After spending a whole week sick and struggling to keep most of the contents of my nose in my nose where they belong, we kicked off our weekend at Bumbershoot! It rained, it was sunny, it rained again but lighter, it was patchy sun, it was rainy, it was HOT SUN… you get the picture.
Besides the sun and rain and music, this first day was filled with another common thread: “Remember when Bumbershoot used to cost four pennies and a long walk uphill both ways in the snow?”
To get serious for a moment: I have mixed feelings on festivals. I have mixed feelings because of the simple fact they are cost prohibitive and will, no matter what their price point, exclude a large portion of people, often the fanbase that built them. Although many of our local festivals still tout a large percentage of performers as being local—believing they are doing their due diligence—the truth is a lot of local people can’t afford to see them. The Bumbershoot lineup is the best it’s been in years, but a lot of its longtime-attendees may be missing out due to the simple fact it’s also the priciest it’s been in years.
Take this with a grain of salt, but I can say I noticed the population of festival-goers made up of two main groups: grown-ass adults who probably share a boat with three of their friends, and hordes of the overindulged white teenager.
Mixed feelings aside, the music was still so good.
FLY MOON ROYALTY (Jean)
First: some asshole lady filmed the first two full minutes on her huge phone right in front of my face. This is such a peeve. Like, what are you going to use this video for? Are you really going to watch this later? Are you going to make your friends who couldn’t come sit through watching this later? That makes you a bad, annoying friend. UGH.
Besides this asshole lady, it was easy to get swept up in the wah-wah funky frenzy of Fly Moon Royalty. They played hits like “In the Woods,” from their first self-titled album; “Funky Shoes”; and some from their newest Delicious Trouble album. Every track is carefully crafted to provide back-up to their soulful, truthy lyrics: this is really where they shine. While they are very much in the funk/soul vein, their layered sound is still surprising and modern. Lyrics serve to remind us they are borrowing bits and pieces of an old sound to tell a new story: “no more text messages / no more emoticons”–GURL, I am feeling this hard.
TYLER, THE CREATOR (Jean)
Really enjoyed listening in to the conversation between two dudes behind me that led up to his performance, the chief opinion being, “His raps are fucking weird, dude.” It’s true. With lyrics like, “rape a pregnant bitch and tell my friends I had a threesome,” his lyrics are fucking weird and, at times, incredibly aggressive. Following the release of his latest album Cherry Bomb, the UK joined New Zealand in banning him after protesters accused him of promoting violence against women. But the lyrics, crass as they may be, are flippant and humorous, blurring what’s deemed acceptable to say out loud in the way that many stand-up comedians do.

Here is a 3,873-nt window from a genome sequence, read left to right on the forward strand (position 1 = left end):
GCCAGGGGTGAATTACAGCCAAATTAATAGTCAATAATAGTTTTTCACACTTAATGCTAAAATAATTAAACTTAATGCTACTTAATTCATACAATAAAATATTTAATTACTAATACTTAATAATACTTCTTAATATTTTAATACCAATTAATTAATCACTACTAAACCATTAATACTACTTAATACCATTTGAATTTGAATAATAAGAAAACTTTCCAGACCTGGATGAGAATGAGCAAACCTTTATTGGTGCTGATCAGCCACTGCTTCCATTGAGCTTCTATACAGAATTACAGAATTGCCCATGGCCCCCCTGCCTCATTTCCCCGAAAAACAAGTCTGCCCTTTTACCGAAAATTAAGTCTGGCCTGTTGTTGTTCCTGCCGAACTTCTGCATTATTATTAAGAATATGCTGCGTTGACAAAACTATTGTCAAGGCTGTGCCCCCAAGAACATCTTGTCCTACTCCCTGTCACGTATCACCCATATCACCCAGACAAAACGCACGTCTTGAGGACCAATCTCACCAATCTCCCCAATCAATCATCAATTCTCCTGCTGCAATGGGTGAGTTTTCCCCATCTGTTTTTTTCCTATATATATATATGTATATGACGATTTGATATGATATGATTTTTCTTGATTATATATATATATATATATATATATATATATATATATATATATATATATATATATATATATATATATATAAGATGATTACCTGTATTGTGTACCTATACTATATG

All I’m gonna say is he is a dynamic as fuck performer and it’s my hope against hope that his lewd absurdity comes from a self-aware place, because this dude is still crazy fun to watch. Seattle is “so clean,” he said as way of greeting, and “all the white people are so nice.” (A sea of white hands raise to agree.) From his first song to his last the energy stayed sky-high and proved to Tyler and us all that Seattle wasn’t, as he thought it might be, some “soft-dick trash.”
COAST MODERN (Brady)
Sometimes you go to the wrong stage. WHOOPS. However, I was pleasantly surprised by the indie beach pop of Coast Modern. I only wish the sun had been out for a band that immediately made me want tacos and icy cold drinks.
ST. LUCIA (Jean)
They get a special shout-out here if only so I can say how deeply disappointed I was by this show. Goddamn this was the worst shit I have seen in a long while. Lured by my love for their pop-synthy hit “Closer Than This,” I entered into the crowd with my mind open and ready to receive only to be quickly assaulted by an overly manufactured performance led by a yacht-rock dressed motherfucker.
From the banter on stage to the frontman’s dip into the crowd to sing “Love Somebody” (a love song surely meant to get some ladies weak in the knees), a sickly sweet string tied together what felt like a check-list of belabored performance to-dos. Just no.
FATHER JOHN MISTY (Jean)
It took some cajoling to get me to stay until the end of the day given my increasingly snotty nose, but I’m glad that I caught some of Father John Misty’s folksy antics. His music is among the only that can make me feel like I’m falling in love and getting dumped at the exact same time. I think because he so elegantly captures this bittersweet truth: that so many of our best feelings are only fully recognized because of the lived terrible ones informing them.
He’s mesmerizing to watch on stage. Strikingly tall in a dark suit and those goddamn sunglasses, he fluidly switches from cool rock god to flouncing preacher. One second he’s standing, the next he’s on the floor. Though his lyrics are not always inspiring, they are incredibly sincere. His complicated persona was on full display for the length of his performance—and it is, always, hypnotic.
(Photos by Brady Harvey.)